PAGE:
Style: Intergalactic. If Desigual were to design an inflight magazine, it might look something like this. But this gem is probably better: color in capable hands is a beautiful thing. Vueling isn’t well-known in the US, but it is in Europe: It’s the low-fare unit of IAG, the airline group that owns British Airways and Spanish flag carrier Iberia.
Substance: Lots actually. Its designer, Madrid-based Brands & Roses, “created a medium that talks about Vueling cities through interesting things that happen in them.” (Makes more sense as you page through it.)
Likely fan: Tilda Swinton and/or Timothée Chalamet
Sample stories: Rock Mounds: Attracting Energy, Spoiling the Environment; The Best Thing About Rome Is the People; When Jimi Hendrix Hammered His Guitar in Mallorca
Take it or leave it?
Don’t just take it, frame it.
Title: n (Norwegian)
Style: Lots of right angles in the layout; Scandinavian – minimalist, but the weird version; n as in needs work?
Substance: Visibly de-prioritizes typical travel content, which is quite fly on some level, but much content is arcane to the point of useless: “How do you make a carrot sound good?”
Likely fan: Swedish EDM producer with a shared loft in Dumbo.
Sample stories: Paragliding with vultures; Jellyfish for Dinner; hipster [sigh] Austin
Take it or leave it?
Leave it for the next passenger to figure out.
Title: Ulisse (Alitalia)
Style: The type is small, which might be because it’s half in English, half in Italian: other airline mags do the bilingual dance more deftly. The layout’s a bit stuffy, but with story categories ranging from “Takeoff” to “Happyend” with “Wow” in the middle, you’ll like having this Italian in your hands. The English translations can sound strange, like they’ve been run through a needlessly lyrical Google Translate.
Substance: Whether you’re Kendall Jenner or a melting glacier in Antarctica, there’s room for you on board these quirky pages. The Italian obsession with fashion and cars comes through, making the travel stories seem a bit perfunctory.
Sample stories: Philippe Daverio, author of I Finally Understood Italy, explains the Middle Ages feud between the Guelphs and the Ghibellins; a short piece on starchitect museums; a review of a Tuscan spa; Vibrating Museums; Mickey Mouse Turns 90; Seoul for gourmets.
Take it or leave it? Take it, you might need something to read on the train to Venice.
Title: Wow (Wow)
Style: Clean look, tickles of purple in all the right places, like a tall clear glass of cold grape juice
Substance: Lots of travel content tied to Wow gateways; features skew light and breezy but can get a little political, too
Likely fan: Bjork’s presumed army of interns
Sample stories: The wonders of the Vatnajökull region; an underwhelming 12 must do’s in Paris; Cat Spotting in Iceland; 8 great conversation starters for Cincinnati (why, of all places? They fly there, it turns out); “your WOW Horoscope” and “your WOW Sudoku.” Wow!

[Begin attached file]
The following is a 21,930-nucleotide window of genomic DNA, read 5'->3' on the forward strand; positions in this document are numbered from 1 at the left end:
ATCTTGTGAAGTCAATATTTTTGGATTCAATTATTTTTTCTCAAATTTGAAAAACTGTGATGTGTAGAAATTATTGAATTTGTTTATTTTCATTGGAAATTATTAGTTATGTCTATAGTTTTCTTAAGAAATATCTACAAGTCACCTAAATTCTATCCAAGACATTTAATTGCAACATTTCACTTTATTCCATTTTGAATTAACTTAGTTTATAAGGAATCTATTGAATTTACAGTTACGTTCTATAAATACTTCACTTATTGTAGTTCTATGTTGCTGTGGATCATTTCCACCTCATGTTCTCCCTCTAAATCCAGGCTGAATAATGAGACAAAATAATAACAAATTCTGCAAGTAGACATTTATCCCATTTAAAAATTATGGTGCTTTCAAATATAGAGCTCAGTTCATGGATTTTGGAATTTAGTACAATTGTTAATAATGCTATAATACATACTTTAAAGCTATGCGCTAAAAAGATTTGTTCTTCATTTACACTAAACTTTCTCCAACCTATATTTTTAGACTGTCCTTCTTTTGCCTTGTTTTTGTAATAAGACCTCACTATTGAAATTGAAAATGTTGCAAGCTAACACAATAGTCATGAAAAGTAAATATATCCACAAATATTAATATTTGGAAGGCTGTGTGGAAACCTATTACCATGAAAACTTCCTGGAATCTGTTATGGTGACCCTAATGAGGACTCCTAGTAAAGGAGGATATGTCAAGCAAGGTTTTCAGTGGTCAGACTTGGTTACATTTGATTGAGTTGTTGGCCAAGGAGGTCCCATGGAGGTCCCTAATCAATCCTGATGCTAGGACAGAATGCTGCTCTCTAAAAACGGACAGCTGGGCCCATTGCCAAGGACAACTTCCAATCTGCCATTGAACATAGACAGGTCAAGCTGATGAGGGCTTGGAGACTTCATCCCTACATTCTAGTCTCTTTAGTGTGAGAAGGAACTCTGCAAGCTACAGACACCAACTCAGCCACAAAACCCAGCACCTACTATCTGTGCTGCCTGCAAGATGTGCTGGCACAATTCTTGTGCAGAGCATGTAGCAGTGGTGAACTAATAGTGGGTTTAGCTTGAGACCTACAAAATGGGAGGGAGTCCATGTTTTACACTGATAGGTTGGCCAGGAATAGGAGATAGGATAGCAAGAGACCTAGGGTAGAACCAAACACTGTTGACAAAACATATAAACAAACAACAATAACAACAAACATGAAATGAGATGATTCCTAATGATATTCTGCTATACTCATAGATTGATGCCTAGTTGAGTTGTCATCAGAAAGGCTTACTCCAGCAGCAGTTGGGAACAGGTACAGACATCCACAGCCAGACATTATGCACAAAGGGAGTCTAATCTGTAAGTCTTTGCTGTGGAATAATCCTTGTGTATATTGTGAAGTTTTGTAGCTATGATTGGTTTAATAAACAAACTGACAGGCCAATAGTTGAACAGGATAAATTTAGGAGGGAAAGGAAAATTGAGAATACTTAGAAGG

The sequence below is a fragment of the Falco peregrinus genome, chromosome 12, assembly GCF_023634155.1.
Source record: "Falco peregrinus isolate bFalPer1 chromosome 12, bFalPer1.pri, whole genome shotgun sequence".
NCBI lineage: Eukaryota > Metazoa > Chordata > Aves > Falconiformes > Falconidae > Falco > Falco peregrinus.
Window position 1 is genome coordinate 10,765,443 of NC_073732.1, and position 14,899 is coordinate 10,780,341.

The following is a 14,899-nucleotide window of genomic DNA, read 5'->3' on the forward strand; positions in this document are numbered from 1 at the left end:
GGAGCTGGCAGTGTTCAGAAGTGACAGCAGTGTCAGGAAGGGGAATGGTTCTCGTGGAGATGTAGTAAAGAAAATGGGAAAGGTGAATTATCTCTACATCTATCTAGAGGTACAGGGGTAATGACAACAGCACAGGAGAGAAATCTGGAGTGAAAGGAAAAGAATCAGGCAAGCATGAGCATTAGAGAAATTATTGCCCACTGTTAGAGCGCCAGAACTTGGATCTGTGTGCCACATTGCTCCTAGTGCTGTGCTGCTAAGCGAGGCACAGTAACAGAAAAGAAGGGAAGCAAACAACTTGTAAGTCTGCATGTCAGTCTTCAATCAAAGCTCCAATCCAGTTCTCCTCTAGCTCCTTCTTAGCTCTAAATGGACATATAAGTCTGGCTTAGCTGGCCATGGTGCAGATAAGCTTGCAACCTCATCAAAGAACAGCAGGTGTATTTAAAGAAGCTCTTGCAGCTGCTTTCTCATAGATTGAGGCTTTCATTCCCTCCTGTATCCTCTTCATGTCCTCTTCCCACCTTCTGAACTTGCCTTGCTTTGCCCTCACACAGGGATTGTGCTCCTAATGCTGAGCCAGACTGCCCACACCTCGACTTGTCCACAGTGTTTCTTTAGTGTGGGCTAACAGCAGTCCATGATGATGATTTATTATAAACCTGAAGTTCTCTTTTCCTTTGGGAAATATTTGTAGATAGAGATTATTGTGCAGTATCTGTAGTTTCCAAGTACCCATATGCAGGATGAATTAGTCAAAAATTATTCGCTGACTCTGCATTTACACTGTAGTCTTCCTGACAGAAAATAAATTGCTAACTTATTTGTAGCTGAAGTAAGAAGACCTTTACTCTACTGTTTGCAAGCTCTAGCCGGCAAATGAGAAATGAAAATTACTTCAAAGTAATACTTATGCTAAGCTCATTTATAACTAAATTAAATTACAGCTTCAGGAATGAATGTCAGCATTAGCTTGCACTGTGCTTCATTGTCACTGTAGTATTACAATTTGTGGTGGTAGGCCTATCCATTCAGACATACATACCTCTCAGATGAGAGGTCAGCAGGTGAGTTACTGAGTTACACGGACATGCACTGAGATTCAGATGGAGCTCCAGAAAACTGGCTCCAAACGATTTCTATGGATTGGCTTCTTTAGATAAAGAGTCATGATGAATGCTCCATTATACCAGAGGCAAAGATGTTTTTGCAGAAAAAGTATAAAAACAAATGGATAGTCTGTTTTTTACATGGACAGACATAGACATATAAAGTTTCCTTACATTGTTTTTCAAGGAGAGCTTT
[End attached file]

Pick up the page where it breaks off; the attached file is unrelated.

Take it or leave it? Aw, take it.
Title: Blue (Aegean)
Style: For a bilingual title (English and Greek) it’s fairly easy to read, but a bit word-dense. Heavy book too; you’ll never find this on Ryanair (see below). For some reason there’s always a pretty woman on the cover, but never a handsome dude.
Substance: Almost encyclopedic in scope, Blue packs a lot in and while it does a good job of showcasing the mainly European destinations Aegean serves, it can seem like a print info overload. Good roundups of Greek cultural happenings.
Likely fan: Traditionalist.
Sample stories: Aegina, island of light and artists; destination pieces on Rome, Madrid and Crete (same writer for each and a bit prosaic); story on regenerative agriculture in Cyprus; Treasures of Kos; Warsaw on a Plate.
Take it or leave it?
Rip out the pages most relevant to your trip.
Title: Runway Retail (Ryanair)
Style: Spectacularly cluttered
Substance: None, but you can amuse yourself by counting up the numerous and varied cosmetics, fragrances, watches, and doodads for sale and perhaps more usefully, food items and snacks for purchase in the exciting “Getaway Café” section. Hey wait, how does this even qualify as an inflight mag? Back page route map! (although next to this one, the New York City subway map is pure Picasso.)
Sample stories: N/A
Likely fans: Those who thrill to snapping up Beyoncé’s Heat Kissed at 30,000 feet; watchers of British reality TV shows that would probably terrify most people.
Take it or leave it?
“Please Do Not Remove From the Aircraft. Thank You.”
Featured photo by Natalia Moroz/Getty Images